The Panics of 1893 and 1907


The panic of 1893 was caused by a plethora of reasons: railroads were being overbuilt, and in attempts to continue growth companies were buying out each other (in some cases facilitated by Morgan) which threatened their stability; many mines were being opened flooding the market with silver and farmers in the midwest were feeling the effects of a drought making it more difficult to pay off their debts. The faith in the state of the economy was starting to fail causing many bank runs. The Federal Treasury was quickly running out of gold reserves, where President Cleveland was forced to turn to J.P. Morgan to bail out the U.S. government from economic failure. Morgan loaned the treasury $65 million in gold in order to preserve the gold standard and preventing economic collapse.6 


The financial crisis of 1907 nearly crippled the U.S. economy where main New York banks were on the verge of bankruptcy, with no central bank to bail them out.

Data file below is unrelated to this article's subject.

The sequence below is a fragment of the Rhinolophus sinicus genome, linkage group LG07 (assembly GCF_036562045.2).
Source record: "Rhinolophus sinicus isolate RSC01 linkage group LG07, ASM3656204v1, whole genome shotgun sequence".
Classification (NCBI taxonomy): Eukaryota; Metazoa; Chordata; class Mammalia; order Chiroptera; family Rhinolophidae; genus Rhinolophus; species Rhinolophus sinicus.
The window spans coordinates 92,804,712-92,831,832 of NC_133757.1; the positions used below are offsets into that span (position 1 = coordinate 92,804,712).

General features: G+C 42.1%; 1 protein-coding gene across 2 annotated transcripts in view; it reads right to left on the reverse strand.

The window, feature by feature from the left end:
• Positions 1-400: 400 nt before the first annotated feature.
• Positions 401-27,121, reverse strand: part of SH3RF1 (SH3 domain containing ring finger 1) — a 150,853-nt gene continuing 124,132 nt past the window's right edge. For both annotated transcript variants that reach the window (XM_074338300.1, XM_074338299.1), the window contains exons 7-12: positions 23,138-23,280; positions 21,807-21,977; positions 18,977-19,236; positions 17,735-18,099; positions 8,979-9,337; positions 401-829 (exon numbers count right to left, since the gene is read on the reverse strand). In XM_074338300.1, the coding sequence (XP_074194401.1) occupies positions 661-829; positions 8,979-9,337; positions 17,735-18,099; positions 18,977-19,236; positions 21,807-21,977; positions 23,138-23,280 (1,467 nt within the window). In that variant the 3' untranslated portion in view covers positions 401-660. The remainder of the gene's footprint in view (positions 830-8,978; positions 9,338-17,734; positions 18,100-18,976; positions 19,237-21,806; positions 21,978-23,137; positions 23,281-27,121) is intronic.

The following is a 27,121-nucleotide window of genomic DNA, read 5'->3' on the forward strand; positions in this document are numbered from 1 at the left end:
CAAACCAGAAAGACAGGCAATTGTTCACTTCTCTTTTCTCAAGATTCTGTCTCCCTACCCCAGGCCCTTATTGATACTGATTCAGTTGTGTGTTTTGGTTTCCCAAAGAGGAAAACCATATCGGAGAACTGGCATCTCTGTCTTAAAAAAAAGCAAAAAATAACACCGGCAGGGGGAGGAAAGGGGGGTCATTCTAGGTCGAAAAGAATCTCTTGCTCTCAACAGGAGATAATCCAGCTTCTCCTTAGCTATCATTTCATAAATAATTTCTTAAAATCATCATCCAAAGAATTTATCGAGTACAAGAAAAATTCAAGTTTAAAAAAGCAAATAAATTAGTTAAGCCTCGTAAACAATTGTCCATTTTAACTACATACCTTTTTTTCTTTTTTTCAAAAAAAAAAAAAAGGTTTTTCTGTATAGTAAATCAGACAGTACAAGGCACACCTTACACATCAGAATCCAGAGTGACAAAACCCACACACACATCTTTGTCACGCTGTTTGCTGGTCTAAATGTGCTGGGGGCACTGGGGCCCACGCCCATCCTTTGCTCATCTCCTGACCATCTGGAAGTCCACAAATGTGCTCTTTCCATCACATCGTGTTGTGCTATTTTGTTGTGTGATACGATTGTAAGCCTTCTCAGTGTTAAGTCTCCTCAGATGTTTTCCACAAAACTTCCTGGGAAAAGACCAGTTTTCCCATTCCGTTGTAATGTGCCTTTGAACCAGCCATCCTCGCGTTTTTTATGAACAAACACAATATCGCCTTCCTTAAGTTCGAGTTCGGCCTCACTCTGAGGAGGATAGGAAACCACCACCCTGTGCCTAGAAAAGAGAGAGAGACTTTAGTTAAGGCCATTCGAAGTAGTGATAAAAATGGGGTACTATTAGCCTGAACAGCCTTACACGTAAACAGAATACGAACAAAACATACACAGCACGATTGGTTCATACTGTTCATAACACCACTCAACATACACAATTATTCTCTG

Morgan, again, took it upon himself to the U.S. from economy disaster by holding a meeting with the country’s biggest financial titans in his New York mansion and convincing them to bail out various institutions that were in financial trouble. Morgan used his position on power in the many major institutions to stabilize the economic market, he was initially revered by many for helping save the economy. 

Morgan, who reportedly discussed the situation at the stock exchange with other bankers before his meeting with Thomas, told Thomas to announce that $25 million would be available not he exchange floor. After a short time, Steele arrived at the exchange with a list of national banks which, as a group, promised to loan $25 million to the exchange, including $4 million from First National and $8 million from National City. The market borrowed a total of $18.95 million that day”7 

However, in the years following progressive politicians criticized Morgan for having too much control over the economy and using his huge financial might to influence market for his own gain. This led to the Pujo Committee, which questioned Morgan over his actions, which eventually led to the creation of the Federal Reserve System in 1913.  


6. Gary Richardson, “Banking Panics of the Gilded Age” Federal Reserve History 2015

7. Ellis W. Tallman and John R. Moen, “Lessons from the Panic of 1907” Economic Review (1990) 8.